VMOMI - VMware vSphere API Perl Bindings


    use VMOMI;

    stub = new VMOMI::SoapStub(host => $host) || die "Failed to initialize VMOMI::SoapStub";
    $instance = new VMOMI::ServiceInstance(
        new VMOMI::ManagedObjectReference(
            type  => 'ServiceInstance',
            value => 'ServiceInstance',

    # Login
    $content = $instance->RetrieveServiceContent;
    $session = $content->sessionManager->Login(userName => $user, password => $pass);

    @vms = VMOMI::find_entities($content, 'VirtualMachine');
    foreach (@vms) {
        print $_->name . ", " . $_->config->guestFullName . "\n";

    # Logout


    apk add openssl-dev libxml2-dev
    cpanm install VMOMI


VMOMI provides an alternative to the VMware Perl SDK for vSphere and was created to address some limitations with the offical VMware Perl SDK.

  • Preserve main:: namespace by avoid globals and the import of all API classes

  • Reduce memory footprint through Class::Autouse

  • Enable installation through CPAN

Finding ManagedEntities

Managed entities in the VMware vSphere Web Service inventory, e.g. VirtualMachine or HostSystem, can be fetched with the utilty function VMOMI::find_entities():

    @vms = VMOMI::find_entities($content, 'VirtualMachine', { 'config.guestFullName' => qr/Linux/ });
    @hosts = VMOMI::find_entities($content, 'HostSystem');

$content should be an authenticated instance of VMOMI::ServiceContent:

    $stub = new VMOMI::SoapStub(host => $host);
    $instance = new VMOMI::ServiceInstance(
        new VMOMI::ManagedObjectReference(
            type  => 'ServiceInstance',
            value => 'ServiceInstance',
    $content = $instance->RetrieveServiceContent;
    $session = $content->sessionManager->Login(userName => $user, password => $pass);

Working with ManagedObjectReferences

The VMware vSphere Web Service API primarily works through ManagedObjectReferences (moref). Most SDKs therefore generate "view classes" of the common objects managed through the API, e.g. VirtualMachine, HostSystem, Folder, Datacenter, ClusterComputeResource, etc.

VMOMI provides similar, manually generated classes for these managed objects. During deserialization of the vSphere Web Service API, ManagedObjectReferences are automatically instantiated to corresponding "view classes". The underlying ManagedObjectReference can be accessed through the moref property. ManagedObjectReference consists of two properties type and value:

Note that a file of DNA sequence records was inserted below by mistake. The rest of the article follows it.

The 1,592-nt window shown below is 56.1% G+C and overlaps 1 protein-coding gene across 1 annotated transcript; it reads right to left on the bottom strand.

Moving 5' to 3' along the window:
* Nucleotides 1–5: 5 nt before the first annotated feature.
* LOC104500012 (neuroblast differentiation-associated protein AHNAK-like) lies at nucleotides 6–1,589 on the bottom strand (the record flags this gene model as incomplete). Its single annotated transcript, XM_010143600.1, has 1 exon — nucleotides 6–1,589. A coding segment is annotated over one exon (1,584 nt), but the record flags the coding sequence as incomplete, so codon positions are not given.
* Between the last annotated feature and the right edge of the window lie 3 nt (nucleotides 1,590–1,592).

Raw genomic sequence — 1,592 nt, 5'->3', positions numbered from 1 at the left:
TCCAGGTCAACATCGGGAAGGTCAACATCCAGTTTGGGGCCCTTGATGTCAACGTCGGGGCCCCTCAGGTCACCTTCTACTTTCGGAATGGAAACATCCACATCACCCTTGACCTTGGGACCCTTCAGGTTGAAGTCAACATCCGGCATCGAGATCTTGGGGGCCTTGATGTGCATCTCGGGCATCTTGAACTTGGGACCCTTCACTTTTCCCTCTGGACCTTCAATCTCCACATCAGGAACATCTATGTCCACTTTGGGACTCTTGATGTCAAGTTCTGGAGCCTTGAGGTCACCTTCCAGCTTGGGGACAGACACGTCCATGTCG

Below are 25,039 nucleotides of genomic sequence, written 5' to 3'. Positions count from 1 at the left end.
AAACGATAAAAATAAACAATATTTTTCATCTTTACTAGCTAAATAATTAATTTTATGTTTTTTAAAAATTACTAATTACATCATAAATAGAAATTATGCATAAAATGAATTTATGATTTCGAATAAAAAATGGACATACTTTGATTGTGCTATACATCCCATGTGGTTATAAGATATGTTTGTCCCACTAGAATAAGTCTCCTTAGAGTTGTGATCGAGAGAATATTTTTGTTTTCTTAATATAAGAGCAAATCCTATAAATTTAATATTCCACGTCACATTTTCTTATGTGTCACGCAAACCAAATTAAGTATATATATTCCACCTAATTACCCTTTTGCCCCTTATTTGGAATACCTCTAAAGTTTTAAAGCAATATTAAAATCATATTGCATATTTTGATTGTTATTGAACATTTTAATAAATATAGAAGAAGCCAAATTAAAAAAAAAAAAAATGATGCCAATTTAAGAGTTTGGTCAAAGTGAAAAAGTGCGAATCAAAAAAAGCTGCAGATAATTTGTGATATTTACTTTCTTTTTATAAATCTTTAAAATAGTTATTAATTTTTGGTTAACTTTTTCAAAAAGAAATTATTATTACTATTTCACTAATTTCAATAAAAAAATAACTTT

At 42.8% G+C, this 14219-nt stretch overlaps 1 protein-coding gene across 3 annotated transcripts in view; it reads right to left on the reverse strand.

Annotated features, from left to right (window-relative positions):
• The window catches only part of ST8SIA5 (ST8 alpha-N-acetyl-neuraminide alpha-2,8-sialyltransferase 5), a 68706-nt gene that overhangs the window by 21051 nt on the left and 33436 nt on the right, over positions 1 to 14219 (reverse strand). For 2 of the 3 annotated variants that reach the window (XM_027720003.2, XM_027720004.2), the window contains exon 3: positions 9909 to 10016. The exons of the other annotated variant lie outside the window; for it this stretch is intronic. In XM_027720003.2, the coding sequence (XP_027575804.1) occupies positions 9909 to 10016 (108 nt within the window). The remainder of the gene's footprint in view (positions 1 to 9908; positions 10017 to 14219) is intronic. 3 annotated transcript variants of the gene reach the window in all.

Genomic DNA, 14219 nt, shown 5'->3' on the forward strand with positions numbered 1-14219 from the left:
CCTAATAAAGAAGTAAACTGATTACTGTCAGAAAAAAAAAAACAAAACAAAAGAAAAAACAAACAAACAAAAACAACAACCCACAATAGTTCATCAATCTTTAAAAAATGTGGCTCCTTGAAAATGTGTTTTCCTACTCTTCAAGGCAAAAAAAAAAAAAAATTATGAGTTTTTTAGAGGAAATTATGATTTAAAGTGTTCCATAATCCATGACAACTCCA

$vm = VMOMI::find_entities($content, 'VirtualMachine', { name => qr/TestVM2/ })->shift;
    $moref = $vm->moref;
    print $moref->type . ":" . $moref->value . "\n"; # 'VirtualMachine:vm-12'

"View" classes can instantiated using known, valid ManagedObjectReference type and value properties along with a current, authenticated connection stub:

    $vm = new VMOMI::VirtualMachine(
        new VMOMI::ManagedObjectReference
            type => 'VirtualMachine', 
            value => 'vm-12'),
    print $vm->name . "\n"; # TestVM2


Support for JSON::XS object serialization is available through the TO_JSON method on the SDK classes, which may be of benefit for storing objects or integration with NoSQL databases.

    $coder = JSON::XS->new->convert_blessed->pretty;
    $encoded_json = $coder->encode($session);
    print $encoded_json;
       "lastActiveTime" : "2017-05-03T13:17:03.152908Z",
       "extensionSession" : 0,
       "key" : "52956fcc-bab5-ad78-9ca8-8a773192c2d1",
       "locale" : "en",
       "ipAddress" : "",
       "fullName" : "Administrator vlab.local",
       "userName" : "VLAB.LOCAL\\Administrator",
       "loginTime" : "2017-05-03T13:17:03.152908Z",
       "messageLocale" : "en",
       "userAgent" : "Perl/VMOMI",
       "_ancestors" : [
       "callCount" : "0",
       "_class" : "UserSession"

Two additional properties are added to the JSON encoded string, _class and _ancestors. _class is the object's class name and _ancestors provides the class inheritance in descending order.

Performance Considerations

Properties are only retrieved from the vSphere Web Services API on access through AUTOLOAD, and as such, can impact performance in iterations. The following logic will invoke three API calls to vSphere for each virtual machine:

    @vms = VMOMI::find_entities($content, 'VirtualMachine');
    foreach (@vms) {
        print $_->name . ": " . $_->runtime->powerState . "\n"; # three API invocations

As future enhancement, preserving values previously fetched from the API to avoid reptitive calls would improve performance. As a work around, pulling requested properties in bulk through PropertyCollector.RetrievePropertiesEx or PropertyCollector.WaitForUpdatesEx and parsing them into a data structure will provide the best performance.


Reuben M. Stump


VMware vSphere Web Services SDK Documentation

vSphere SDK for Perl Documentation


This code is distributed under the Apache 2 License. The full text of the license can be found in the LICENSE file included with this module.


Copyright (c) 2015 by Reuben M. Stump